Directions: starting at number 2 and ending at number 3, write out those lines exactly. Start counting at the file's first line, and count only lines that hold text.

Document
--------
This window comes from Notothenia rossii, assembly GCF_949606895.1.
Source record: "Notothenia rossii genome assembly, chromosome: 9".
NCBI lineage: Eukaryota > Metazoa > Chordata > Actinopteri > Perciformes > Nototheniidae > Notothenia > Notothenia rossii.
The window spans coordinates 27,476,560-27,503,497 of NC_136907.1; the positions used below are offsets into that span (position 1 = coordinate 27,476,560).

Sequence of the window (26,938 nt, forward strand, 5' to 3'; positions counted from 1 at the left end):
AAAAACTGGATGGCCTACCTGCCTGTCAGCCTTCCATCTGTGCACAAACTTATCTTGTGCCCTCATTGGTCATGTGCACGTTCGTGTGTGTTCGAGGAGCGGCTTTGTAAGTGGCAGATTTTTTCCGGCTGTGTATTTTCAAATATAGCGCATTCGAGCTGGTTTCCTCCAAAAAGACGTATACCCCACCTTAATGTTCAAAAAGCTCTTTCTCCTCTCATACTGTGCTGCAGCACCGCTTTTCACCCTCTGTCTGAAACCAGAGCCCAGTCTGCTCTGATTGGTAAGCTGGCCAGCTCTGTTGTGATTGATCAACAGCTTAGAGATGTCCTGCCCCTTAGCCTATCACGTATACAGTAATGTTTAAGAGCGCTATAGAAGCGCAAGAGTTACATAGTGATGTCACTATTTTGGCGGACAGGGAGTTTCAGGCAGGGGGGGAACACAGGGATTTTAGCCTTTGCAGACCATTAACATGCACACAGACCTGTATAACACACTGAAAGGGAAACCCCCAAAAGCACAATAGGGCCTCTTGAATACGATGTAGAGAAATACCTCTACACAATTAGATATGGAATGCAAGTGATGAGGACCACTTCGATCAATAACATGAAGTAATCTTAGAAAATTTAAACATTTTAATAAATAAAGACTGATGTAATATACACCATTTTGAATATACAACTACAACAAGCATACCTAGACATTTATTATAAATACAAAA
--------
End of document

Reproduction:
Source record: "Notothenia rossii genome assembly, chromosome: 9".
NCBI lineage: Eukaryota > Metazoa > Chordata > Actinopteri > Perciformes > Nototheniidae > Notothenia > Notothenia rossii.